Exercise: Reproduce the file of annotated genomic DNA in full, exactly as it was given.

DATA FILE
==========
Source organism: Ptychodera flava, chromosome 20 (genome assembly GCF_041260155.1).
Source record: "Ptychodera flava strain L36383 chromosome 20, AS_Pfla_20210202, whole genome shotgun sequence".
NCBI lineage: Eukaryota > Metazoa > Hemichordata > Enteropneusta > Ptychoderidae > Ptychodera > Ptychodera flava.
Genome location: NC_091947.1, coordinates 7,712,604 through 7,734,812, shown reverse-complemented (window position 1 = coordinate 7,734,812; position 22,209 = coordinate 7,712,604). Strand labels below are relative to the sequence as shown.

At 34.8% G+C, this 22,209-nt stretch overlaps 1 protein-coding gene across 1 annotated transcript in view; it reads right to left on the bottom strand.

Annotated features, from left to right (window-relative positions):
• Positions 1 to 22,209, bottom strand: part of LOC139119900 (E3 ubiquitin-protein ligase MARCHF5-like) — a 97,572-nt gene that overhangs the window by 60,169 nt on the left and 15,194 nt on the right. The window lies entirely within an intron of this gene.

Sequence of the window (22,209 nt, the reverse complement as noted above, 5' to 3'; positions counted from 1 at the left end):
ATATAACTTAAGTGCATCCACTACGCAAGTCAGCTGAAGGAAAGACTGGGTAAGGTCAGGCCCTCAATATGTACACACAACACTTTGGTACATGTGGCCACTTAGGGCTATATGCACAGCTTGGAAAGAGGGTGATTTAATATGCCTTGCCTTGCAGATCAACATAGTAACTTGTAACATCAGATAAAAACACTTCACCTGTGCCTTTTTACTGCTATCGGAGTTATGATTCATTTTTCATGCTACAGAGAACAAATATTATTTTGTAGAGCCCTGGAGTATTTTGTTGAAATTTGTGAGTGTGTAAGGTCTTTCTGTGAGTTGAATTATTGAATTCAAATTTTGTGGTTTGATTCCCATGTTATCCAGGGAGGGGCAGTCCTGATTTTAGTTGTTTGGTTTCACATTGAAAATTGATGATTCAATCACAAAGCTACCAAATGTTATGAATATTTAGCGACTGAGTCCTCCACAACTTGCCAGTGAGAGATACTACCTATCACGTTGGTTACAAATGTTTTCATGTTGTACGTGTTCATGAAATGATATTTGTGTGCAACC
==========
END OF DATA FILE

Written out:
Source organism: Ptychodera flava, chromosome 20 (genome assembly GCF_041260155.1).
Source record: "Ptychodera flava strain L36383 chromosome 20, AS_Pfla_20210202, whole genome shotgun sequence".
NCBI lineage: Eukaryota > Metazoa > Hemichordata > Enteropneusta > Ptychoderidae > Ptychodera > Ptychodera flava.
Genome location: NC_091947.1, coordinates 7,712,604 through 7,734,812, shown reverse-complemented (window position 1 = coordinate 7,734,812; position 22,209 = coordinate 7,712,604). Strand labels below are relative to the sequence as shown.

At 34.8% G+C, this 22,209-nt stretch overlaps 1 protein-coding gene across 1 annotated transcript in view; it reads right to left on the bottom strand.

Annotated features, from left to right (window-relative positions):
• Positions 1 to 22,209, bottom strand: part of LOC139119900 (E3 ubiquitin-protein ligase MARCHF5-like) — a 97,572-nt gene that overhangs the window by 60,169 nt on the left and 15,194 nt on the right. The window lies entirely within an intron of this gene.

Sequence of the window (22,209 nt, the reverse complement as noted above, 5' to 3'; positions counted from 1 at the left end):
ATATAACTTAAGTGCATCCACTACGCAAGTCAGCTGAAGGAAAGACTGGGTAAGGTCAGGCCCTCAATATGTACACACAACACTTTGGTACATGTGGCCACTTAGGGCTATATGCACAGCTTGGAAAGAGGGTGATTTAATATGCCTTGCCTTGCAGATCAACATAGTAACTTGTAACATCAGATAAAAACACTTCACCTGTGCCTTTTTACTGCTATCGGAGTTATGATTCATTTTTCATGCTACAGAGAACAAATATTATTTTGTAGAGCCCTGGAGTATTTTGTTGAAATTTGTGAGTGTGTAAGGTCTTTCTGTGAGTTGAATTATTGAATTCAAATTTTGTGGTTTGATTCCCATGTTATCCAGGGAGGGGCAGTCCTGATTTTAGTTGTTTGGTTTCACATTGAAAATTGATGATTCAATCACAAAGCTACCAAATGTTATGAATATTTAGCGACTGAGTCCTCCACAACTTGCCAGTGAGAGATACTACCTATCACGTTGGTTACAAATGTTTTCATGTTGTACGTGTTCATGAAATGATATTTGTGTGCAACC